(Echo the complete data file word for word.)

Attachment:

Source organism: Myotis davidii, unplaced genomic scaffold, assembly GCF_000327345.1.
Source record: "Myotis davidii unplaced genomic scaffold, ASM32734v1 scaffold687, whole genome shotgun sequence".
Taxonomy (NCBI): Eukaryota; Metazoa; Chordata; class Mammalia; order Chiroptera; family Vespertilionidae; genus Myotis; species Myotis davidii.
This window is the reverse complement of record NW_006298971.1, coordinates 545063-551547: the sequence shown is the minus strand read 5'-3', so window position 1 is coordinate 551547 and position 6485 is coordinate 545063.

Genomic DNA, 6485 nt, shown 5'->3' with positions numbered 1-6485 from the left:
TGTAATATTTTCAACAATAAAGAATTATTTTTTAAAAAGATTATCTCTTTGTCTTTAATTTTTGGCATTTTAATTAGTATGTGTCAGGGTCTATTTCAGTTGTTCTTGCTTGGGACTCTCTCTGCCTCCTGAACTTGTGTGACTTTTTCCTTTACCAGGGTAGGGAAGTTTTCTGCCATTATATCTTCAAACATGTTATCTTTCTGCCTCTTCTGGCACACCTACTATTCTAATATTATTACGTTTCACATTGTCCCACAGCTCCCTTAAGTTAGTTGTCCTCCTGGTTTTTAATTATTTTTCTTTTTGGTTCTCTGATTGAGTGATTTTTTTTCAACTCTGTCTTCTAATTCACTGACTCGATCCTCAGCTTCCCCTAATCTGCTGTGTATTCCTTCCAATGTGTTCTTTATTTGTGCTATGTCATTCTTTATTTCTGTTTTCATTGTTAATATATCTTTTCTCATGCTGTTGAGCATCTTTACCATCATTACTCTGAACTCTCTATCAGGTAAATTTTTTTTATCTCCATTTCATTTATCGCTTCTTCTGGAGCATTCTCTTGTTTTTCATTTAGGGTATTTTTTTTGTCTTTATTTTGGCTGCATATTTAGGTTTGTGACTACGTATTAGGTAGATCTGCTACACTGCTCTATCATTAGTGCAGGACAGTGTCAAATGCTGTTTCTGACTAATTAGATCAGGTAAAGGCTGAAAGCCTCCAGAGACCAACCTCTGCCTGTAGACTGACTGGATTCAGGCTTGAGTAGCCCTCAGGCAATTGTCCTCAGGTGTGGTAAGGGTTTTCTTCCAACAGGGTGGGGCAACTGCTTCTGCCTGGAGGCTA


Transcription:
Source organism: Myotis davidii, unplaced genomic scaffold, assembly GCF_000327345.1.
Source record: "Myotis davidii unplaced genomic scaffold, ASM32734v1 scaffold687, whole genome shotgun sequence".
Taxonomy (NCBI): Eukaryota; Metazoa; Chordata; class Mammalia; order Chiroptera; family Vespertilionidae; genus Myotis; species Myotis davidii.
This window is the reverse complement of record NW_006298971.1, coordinates 545063-551547: the sequence shown is the minus strand read 5'-3', so window position 1 is coordinate 551547 and position 6485 is coordinate 545063.

Genomic DNA, 6485 nt, shown 5'->3' with positions numbered 1-6485 from the left:
TGTAATATTTTCAACAATAAAGAATTATTTTTTAAAAAGATTATCTCTTTGTCTTTAATTTTTGGCATTTTAATTAGTATGTGTCAGGGTCTATTTCAGTTGTTCTTGCTTGGGACTCTCTCTGCCTCCTGAACTTGTGTGACTTTTTCCTTTACCAGGGTAGGGAAGTTTTCTGCCATTATATCTTCAAACATGTTATCTTTCTGCCTCTTCTGGCACACCTACTATTCTAATATTATTACGTTTCACATTGTCCCACAGCTCCCTTAAGTTAGTTGTCCTCCTGGTTTTTAATTATTTTTCTTTTTGGTTCTCTGATTGAGTGATTTTTTTTCAACTCTGTCTTCTAATTCACTGACTCGATCCTCAGCTTCCCCTAATCTGCTGTGTATTCCTTCCAATGTGTTCTTTATTTGTGCTATGTCATTCTTTATTTCTGTTTTCATTGTTAATATATCTTTTCTCATGCTGTTGAGCATCTTTACCATCATTACTCTGAACTCTCTATCAGGTAAATTTTTTTTATCTCCATTTCATTTATCGCTTCTTCTGGAGCATTCTCTTGTTTTTCATTTAGGGTATTTTTTTTGTCTTTATTTTGGCTGCATATTTAGGTTTGTGACTACGTATTAGGTAGATCTGCTACACTGCTCTATCATTAGTGCAGGACAGTGTCAAATGCTGTTTCTGACTAATTAGATCAGGTAAAGGCTGAAAGCCTCCAGAGACCAACCTCTGCCTGTAGACTGACTGGATTCAGGCTTGAGTAGCCCTCAGGCAATTGTCCTCAGGTGTGGTAAGGGTTTTCTTCCAACAGGGTGGGGCAACTGCTTCTGCCTGGAGGCTA